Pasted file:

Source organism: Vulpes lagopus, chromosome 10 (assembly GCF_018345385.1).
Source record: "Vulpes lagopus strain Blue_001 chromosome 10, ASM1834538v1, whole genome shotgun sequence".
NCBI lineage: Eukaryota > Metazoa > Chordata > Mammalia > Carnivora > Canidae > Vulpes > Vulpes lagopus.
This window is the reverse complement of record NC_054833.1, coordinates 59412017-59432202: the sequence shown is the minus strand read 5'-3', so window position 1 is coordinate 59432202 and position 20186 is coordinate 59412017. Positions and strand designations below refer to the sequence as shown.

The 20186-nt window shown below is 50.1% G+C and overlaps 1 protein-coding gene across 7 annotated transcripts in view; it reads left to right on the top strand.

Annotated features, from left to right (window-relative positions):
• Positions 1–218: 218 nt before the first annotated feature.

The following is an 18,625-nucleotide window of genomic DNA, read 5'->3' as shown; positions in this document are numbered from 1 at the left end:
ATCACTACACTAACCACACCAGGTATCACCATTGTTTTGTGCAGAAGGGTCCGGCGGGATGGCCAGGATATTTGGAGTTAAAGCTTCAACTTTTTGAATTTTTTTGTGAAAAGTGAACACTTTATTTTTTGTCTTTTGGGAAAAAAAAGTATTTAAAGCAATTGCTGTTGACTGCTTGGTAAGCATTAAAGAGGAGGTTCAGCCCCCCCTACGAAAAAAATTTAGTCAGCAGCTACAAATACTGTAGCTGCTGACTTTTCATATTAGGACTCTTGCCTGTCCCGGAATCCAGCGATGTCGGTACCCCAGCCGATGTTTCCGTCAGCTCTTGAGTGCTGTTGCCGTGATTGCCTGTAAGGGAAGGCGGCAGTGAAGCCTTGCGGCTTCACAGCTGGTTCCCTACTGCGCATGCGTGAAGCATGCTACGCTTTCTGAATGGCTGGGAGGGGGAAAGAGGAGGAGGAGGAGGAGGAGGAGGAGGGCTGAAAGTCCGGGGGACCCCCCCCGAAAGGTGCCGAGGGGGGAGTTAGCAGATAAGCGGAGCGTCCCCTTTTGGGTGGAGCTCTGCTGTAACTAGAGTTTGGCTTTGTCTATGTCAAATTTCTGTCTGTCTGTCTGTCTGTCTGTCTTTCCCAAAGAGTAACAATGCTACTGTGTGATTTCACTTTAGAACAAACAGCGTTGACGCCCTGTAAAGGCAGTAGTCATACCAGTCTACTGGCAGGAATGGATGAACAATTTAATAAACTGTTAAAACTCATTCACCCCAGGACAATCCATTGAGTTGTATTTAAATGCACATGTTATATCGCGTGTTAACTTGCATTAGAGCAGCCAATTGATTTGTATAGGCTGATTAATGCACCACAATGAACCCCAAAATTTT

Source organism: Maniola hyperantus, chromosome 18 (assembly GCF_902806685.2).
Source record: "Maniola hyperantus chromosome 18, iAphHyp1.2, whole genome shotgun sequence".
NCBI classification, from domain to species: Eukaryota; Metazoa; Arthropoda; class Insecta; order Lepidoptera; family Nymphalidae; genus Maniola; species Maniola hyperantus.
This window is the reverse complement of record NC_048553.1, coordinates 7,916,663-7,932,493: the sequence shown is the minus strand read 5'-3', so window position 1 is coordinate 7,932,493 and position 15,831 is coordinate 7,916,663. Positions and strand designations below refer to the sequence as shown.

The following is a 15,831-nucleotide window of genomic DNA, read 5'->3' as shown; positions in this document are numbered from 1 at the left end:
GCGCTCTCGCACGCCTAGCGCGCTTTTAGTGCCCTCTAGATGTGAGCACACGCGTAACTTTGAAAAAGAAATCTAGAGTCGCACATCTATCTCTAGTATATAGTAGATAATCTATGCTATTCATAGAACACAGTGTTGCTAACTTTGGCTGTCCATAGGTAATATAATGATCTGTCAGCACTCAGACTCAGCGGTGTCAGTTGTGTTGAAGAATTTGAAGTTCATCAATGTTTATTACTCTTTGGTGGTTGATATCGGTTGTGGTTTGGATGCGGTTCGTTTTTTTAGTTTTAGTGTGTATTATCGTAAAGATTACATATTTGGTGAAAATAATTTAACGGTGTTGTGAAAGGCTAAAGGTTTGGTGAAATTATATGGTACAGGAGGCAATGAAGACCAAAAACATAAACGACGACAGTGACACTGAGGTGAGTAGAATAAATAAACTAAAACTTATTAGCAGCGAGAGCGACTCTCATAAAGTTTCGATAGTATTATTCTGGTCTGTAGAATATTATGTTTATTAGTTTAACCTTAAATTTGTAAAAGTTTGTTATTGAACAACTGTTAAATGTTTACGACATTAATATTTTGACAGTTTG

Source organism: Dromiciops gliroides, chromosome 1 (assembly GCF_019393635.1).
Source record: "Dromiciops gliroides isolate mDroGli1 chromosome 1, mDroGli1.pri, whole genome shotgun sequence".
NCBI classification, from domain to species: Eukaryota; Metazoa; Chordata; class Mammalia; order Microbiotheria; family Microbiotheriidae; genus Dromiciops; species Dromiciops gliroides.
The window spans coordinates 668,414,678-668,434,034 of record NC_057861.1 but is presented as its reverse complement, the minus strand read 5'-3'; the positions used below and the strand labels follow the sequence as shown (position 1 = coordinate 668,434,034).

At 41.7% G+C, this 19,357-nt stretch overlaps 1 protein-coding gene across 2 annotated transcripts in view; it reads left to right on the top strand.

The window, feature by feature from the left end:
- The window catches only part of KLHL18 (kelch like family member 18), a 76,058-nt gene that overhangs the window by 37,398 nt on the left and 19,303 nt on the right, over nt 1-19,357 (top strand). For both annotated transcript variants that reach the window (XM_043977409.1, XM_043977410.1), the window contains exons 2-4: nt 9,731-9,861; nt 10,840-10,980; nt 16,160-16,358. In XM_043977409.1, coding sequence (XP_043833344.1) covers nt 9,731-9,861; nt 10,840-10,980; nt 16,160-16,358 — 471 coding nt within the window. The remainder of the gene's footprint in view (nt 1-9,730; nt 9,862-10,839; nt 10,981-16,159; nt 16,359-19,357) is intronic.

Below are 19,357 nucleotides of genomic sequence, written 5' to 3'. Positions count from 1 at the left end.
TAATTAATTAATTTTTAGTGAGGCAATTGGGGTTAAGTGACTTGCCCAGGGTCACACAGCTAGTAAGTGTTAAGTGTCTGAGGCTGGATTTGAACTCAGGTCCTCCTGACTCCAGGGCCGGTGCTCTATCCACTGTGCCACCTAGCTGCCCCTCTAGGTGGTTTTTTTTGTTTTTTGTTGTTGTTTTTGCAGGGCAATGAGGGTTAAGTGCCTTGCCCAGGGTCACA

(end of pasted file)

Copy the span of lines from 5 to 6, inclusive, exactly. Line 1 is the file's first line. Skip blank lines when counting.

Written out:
The 20186-nt window shown below is 50.1% G+C and overlaps 1 protein-coding gene across 7 annotated transcripts in view; it reads left to right on the top strand.

Annotated features, from left to right (window-relative positions):